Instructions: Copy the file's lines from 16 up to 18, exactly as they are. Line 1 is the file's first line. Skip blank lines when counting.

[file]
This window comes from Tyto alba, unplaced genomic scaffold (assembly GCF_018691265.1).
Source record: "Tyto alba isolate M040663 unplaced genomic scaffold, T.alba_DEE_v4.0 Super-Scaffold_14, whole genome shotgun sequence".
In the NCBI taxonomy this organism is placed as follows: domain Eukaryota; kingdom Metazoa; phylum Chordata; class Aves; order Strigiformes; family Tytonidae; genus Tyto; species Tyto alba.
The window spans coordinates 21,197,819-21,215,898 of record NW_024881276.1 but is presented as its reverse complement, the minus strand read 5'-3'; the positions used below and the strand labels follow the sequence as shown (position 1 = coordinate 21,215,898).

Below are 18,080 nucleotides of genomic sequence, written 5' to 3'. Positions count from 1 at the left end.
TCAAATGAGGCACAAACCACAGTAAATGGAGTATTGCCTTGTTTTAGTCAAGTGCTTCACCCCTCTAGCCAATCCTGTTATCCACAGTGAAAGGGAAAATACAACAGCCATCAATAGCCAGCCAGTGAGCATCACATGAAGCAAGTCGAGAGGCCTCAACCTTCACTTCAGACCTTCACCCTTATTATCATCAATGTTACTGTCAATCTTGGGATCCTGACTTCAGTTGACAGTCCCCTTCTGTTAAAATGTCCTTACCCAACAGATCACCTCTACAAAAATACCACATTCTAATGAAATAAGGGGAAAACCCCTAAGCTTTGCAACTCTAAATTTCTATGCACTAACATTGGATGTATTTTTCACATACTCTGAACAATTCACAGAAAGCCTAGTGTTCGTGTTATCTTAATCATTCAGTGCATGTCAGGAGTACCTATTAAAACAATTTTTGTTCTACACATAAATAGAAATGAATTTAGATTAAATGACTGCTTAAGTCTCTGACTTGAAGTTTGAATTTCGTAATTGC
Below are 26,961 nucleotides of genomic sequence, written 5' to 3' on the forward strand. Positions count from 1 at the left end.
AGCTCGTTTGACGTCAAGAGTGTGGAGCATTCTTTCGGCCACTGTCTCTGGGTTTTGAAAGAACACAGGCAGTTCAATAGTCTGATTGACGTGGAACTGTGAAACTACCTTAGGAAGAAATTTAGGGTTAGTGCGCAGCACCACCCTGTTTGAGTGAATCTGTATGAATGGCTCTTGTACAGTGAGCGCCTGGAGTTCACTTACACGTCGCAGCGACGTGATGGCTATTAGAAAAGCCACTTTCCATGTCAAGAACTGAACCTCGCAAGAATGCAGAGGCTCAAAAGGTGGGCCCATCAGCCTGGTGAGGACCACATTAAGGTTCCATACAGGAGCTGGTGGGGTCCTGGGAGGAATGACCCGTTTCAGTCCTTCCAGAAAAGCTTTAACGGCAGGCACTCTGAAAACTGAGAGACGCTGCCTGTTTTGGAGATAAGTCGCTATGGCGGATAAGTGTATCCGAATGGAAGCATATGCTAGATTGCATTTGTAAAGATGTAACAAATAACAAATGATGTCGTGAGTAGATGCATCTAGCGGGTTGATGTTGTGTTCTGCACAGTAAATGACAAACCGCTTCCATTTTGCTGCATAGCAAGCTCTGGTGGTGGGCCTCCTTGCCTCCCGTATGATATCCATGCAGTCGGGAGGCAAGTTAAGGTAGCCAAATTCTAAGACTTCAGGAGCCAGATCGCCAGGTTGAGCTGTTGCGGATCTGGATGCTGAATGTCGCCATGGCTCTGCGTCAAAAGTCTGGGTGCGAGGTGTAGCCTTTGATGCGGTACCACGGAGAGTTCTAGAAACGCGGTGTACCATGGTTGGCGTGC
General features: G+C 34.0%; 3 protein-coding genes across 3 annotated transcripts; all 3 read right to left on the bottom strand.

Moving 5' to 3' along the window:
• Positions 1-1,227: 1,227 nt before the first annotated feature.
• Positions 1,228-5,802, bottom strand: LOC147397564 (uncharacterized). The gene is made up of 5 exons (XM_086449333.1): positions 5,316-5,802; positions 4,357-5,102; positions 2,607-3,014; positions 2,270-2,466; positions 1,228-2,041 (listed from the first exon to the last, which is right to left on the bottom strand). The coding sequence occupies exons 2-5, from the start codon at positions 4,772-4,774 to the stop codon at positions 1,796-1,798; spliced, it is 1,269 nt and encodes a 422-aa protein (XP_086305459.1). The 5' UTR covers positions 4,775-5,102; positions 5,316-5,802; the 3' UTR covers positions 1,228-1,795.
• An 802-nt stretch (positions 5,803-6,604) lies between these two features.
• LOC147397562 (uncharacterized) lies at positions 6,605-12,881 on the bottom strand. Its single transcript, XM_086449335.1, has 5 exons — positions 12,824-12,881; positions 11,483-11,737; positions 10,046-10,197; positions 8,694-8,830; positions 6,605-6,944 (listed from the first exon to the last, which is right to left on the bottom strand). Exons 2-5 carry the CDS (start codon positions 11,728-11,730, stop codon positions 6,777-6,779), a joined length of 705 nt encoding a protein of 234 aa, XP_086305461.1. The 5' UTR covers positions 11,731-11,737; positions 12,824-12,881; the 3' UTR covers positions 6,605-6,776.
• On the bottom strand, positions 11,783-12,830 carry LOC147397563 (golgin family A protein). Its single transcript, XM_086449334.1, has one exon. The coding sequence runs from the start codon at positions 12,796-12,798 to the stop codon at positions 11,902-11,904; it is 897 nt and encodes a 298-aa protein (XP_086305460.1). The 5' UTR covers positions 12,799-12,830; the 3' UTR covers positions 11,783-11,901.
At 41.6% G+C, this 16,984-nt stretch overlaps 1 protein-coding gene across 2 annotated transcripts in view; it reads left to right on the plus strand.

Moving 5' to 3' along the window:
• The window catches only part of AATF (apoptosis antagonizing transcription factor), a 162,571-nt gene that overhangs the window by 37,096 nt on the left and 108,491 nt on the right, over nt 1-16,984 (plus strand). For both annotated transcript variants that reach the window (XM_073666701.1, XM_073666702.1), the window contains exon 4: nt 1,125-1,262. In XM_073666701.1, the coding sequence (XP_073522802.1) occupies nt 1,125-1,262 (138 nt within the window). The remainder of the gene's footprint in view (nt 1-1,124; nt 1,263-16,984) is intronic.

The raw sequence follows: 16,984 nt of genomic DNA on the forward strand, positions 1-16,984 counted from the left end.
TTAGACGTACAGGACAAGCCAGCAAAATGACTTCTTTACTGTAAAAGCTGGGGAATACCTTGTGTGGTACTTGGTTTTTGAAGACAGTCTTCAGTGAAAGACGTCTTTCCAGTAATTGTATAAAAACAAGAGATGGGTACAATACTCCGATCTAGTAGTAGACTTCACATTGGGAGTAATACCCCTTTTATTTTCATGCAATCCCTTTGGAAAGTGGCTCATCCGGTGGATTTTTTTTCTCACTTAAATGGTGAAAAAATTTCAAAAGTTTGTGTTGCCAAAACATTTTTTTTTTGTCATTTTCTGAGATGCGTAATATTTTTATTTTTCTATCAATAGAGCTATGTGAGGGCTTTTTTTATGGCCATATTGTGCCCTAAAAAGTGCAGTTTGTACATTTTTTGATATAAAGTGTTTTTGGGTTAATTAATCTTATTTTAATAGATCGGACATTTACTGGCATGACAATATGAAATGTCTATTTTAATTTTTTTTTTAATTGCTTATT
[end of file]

At 41.6% G+C, this 16,984-nt stretch overlaps 1 protein-coding gene across 2 annotated transcripts in view; it reads left to right on the plus strand.

Moving 5' to 3' along the window:
• The window catches only part of AATF (apoptosis antagonizing transcription factor), a 162,571-nt gene that overhangs the window by 37,096 nt on the left and 108,491 nt on the right, over nt 1-16,984 (plus strand). For both annotated transcript variants that reach the window (XM_073666701.1, XM_073666702.1), the window contains exon 4: nt 1,125-1,262. In XM_073666701.1, the coding sequence (XP_073522802.1) occupies nt 1,125-1,262 (138 nt within the window). The remainder of the gene's footprint in view (nt 1-1,124; nt 1,263-16,984) is intronic.